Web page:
When it comes to the tricky business of narrating sex is it possible that Ms Mallory will turn out to be rather more talented than he? It was soon after his death that Mailer was awarded the Literary Review's "Bad Sex in Fiction Award" last year for attempting to describe moments of heated intimacy between the parents of Hitler in his last novel, The Castle in the Forest. The judges were clearly swayed by Mailer's description of the male member in this interaction as being "as soft as a coil of excrement" and speaking of its owner standing "ready at last to grind into her with the Hound, drive it into her piety".
More diligent research reveals that Ms Mallory does in fact have one book to her name, published in the late Eighties when she and Mailer were in full swing. The few kind cover blurbs it received were presumably his doing. "Fun and dirty," proclaimed Dominic Dunne, "smart and sexy" said Gloria Steinem. Mailer himself chose "wicked and funny".
Called Flash, the book follows the travails of Maya, a startlingly randy young starlet who finds satisfaction revealing herself to men before having sex with them. A slut by anyone's measure, Maya achieves stardom but never finds real love. In the same year, Ms Mallory also made the front cover of Parade magazine in the US with a story about her own recovery from alcoholism. How much of this has been the subject of inquiry at Harvard we do not know. No matter, because Mailer studied at Harvard, gaining a degree in aeronautical engineering, and the university was disappointed when he decided to sell his own papers to the University of Texas for $2.5m three years ago. Now at least its library will have something of one of its more famous graduates.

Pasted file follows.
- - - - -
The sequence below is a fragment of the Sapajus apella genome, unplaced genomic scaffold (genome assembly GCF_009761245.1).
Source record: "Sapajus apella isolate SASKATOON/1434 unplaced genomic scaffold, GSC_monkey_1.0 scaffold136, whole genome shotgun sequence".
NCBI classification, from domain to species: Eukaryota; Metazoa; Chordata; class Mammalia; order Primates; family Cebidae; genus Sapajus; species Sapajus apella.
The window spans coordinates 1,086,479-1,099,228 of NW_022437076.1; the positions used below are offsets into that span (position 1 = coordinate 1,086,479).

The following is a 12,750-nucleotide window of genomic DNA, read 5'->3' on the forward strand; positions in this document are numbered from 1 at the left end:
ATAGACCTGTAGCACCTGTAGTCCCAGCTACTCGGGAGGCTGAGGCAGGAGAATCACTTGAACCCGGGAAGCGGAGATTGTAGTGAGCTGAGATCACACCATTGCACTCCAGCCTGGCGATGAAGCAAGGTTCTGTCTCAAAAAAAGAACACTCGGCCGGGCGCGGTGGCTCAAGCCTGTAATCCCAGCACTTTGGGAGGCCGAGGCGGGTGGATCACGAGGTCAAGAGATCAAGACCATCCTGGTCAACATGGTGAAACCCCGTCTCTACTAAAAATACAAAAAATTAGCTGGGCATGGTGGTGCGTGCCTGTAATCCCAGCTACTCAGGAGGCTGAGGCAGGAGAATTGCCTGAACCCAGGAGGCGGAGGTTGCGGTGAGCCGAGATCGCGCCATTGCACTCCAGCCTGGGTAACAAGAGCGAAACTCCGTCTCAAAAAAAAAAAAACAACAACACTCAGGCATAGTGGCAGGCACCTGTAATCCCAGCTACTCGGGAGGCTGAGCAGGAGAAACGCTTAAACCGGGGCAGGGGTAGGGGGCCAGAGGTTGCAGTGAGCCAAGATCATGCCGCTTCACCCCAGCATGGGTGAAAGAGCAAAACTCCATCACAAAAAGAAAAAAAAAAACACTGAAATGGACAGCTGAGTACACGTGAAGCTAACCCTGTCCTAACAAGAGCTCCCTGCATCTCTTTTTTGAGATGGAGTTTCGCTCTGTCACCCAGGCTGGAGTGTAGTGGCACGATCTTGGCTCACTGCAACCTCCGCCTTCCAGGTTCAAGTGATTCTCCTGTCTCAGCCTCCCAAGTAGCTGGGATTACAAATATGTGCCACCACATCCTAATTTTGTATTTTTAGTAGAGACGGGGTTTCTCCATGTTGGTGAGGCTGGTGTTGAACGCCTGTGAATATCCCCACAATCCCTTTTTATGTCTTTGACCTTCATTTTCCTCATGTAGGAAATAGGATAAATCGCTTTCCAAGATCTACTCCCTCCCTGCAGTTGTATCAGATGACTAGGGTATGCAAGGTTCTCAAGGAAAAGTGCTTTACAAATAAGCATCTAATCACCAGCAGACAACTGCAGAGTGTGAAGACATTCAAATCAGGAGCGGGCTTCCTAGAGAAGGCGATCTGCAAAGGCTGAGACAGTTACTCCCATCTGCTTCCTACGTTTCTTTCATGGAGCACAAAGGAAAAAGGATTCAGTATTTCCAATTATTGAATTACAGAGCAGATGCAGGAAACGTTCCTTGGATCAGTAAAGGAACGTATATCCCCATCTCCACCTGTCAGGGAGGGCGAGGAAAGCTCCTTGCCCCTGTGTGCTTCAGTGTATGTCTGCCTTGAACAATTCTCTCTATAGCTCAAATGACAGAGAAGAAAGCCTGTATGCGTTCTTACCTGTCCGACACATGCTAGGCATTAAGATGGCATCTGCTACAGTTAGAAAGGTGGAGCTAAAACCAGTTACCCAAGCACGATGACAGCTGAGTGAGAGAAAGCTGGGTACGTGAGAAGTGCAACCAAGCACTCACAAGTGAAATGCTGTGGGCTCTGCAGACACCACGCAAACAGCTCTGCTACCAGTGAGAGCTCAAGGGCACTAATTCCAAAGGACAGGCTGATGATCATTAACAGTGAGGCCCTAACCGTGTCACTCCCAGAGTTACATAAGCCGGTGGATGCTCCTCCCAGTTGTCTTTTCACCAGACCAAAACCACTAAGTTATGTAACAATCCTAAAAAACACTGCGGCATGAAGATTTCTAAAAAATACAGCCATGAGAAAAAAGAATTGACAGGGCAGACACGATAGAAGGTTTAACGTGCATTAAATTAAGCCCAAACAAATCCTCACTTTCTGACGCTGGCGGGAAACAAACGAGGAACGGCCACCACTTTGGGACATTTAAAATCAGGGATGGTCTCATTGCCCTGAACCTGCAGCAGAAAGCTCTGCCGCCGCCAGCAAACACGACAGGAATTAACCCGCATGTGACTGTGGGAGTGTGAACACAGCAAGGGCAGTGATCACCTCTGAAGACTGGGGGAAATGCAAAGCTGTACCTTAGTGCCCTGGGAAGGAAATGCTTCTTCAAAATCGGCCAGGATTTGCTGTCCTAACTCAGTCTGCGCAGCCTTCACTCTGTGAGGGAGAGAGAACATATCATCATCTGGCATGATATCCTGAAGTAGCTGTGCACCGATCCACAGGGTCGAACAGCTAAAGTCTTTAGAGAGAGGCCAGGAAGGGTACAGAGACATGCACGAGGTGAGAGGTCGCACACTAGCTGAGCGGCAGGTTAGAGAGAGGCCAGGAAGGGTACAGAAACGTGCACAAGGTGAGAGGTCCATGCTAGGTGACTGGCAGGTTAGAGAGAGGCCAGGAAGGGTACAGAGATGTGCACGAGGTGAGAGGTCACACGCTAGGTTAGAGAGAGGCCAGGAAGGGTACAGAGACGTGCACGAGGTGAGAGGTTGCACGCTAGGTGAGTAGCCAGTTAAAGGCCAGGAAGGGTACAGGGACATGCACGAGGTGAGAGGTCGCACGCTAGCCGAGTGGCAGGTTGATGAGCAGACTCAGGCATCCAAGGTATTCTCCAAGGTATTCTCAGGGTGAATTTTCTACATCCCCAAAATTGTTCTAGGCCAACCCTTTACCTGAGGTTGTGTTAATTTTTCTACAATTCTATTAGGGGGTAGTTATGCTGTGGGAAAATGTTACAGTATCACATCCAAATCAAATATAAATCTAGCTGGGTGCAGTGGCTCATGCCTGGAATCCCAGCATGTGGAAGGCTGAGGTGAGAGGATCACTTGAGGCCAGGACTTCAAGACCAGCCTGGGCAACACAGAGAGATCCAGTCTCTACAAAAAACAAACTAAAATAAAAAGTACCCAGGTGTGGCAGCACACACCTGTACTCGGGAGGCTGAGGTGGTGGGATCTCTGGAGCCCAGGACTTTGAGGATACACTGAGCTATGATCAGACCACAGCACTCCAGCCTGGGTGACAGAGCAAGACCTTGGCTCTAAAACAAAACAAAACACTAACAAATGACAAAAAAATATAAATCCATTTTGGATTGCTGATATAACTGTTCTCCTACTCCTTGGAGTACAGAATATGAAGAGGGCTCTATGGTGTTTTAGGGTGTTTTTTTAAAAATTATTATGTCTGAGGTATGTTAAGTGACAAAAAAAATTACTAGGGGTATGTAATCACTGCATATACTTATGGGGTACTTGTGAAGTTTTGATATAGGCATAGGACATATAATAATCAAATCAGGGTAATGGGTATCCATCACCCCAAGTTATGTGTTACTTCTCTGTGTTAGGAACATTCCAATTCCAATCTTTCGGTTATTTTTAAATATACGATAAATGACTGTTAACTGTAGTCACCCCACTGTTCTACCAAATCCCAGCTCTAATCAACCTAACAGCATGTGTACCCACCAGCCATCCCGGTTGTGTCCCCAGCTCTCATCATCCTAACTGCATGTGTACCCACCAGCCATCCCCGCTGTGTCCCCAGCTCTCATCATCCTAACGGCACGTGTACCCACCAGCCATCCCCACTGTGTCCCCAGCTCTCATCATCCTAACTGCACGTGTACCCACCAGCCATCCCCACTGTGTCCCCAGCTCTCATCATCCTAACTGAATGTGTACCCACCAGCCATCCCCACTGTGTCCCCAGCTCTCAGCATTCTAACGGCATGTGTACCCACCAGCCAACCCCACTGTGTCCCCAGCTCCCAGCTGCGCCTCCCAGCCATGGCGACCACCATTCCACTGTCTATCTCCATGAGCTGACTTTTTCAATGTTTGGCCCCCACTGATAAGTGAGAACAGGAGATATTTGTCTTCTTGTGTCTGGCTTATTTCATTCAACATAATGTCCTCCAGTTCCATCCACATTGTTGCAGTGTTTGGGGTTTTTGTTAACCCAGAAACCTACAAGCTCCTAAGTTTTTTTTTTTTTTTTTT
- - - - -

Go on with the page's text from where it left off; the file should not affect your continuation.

"It's important to have Mailer represented in some way in the collection," insisted its spokeswoman, Beth Brainard, perhaps sensing that the acquisition would be considered off-colour by some. Primarily responsible for the transaction is Leslie Morris, Harvard's curator of modern books and manuscripts. The Crimson, the campus newspaper, reports she is getting "ticked off" by the media's preoccupation with the torrid parts of the trove. "When we acquire collections of material, there often is sex in it because people are human beings," she suggested. "It is very weird to have a completely sexless collection. What we are interested in here is not sex, but how writers write."
Robert Scanlan, an English professor at the university, approves. "It is always an extraordinarily important thing for any large resource centre to get hold of the literary remains of anybody of that stature," he said. Recalling Mailer, who was his friend, he added: "Sexual content, racy language, obscene language are definitely a major part of his career as an author."
Perfectly unabashed meanwhile is Ms Mallory herself who notes that she waited until after her former lover's death before putting the papers on the market out of respect for his family. (Never mind that the deceived wife is still living.) And if we focus on the naughty bits then that is quite fine with her. "I don't believe in shame," she said. Mailer, we can only hope, would agree.